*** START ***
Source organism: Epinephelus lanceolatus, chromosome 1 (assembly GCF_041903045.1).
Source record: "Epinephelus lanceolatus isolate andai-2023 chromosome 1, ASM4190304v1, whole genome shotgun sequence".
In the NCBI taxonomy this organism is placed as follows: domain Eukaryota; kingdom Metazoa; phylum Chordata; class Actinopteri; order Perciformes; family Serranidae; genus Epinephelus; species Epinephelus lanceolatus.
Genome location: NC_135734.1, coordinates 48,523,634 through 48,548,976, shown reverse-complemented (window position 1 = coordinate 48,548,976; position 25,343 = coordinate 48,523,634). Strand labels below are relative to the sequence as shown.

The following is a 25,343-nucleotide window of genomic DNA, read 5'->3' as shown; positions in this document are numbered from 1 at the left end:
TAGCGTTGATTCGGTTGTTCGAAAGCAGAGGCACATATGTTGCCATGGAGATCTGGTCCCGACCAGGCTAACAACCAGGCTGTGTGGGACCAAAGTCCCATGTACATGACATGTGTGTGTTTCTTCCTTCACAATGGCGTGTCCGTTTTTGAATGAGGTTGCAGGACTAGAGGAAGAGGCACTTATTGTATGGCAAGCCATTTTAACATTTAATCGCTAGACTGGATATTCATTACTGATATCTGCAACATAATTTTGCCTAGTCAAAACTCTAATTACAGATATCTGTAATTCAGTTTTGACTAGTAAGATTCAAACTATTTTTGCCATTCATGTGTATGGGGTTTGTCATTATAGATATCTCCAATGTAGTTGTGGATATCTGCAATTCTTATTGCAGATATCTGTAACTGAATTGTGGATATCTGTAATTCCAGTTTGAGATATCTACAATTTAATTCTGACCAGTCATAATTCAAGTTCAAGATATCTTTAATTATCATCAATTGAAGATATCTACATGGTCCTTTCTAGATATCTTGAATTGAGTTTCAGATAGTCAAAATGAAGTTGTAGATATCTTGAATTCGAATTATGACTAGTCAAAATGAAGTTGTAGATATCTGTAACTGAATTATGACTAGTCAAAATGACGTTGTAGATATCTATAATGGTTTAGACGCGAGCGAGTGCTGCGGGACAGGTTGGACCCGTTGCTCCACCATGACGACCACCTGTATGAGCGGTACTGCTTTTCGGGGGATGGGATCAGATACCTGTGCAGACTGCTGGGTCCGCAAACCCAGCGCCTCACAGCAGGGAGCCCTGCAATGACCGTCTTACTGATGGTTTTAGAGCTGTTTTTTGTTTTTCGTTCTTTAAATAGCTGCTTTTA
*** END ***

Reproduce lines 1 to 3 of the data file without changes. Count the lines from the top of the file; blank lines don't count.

Source organism: Epinephelus lanceolatus, chromosome 1 (assembly GCF_041903045.1).
Source record: "Epinephelus lanceolatus isolate andai-2023 chromosome 1, ASM4190304v1, whole genome shotgun sequence".
In the NCBI taxonomy this organism is placed as follows: domain Eukaryota; kingdom Metazoa; phylum Chordata; class Actinopteri; order Perciformes; family Serranidae; genus Epinephelus; species Epinephelus lanceolatus.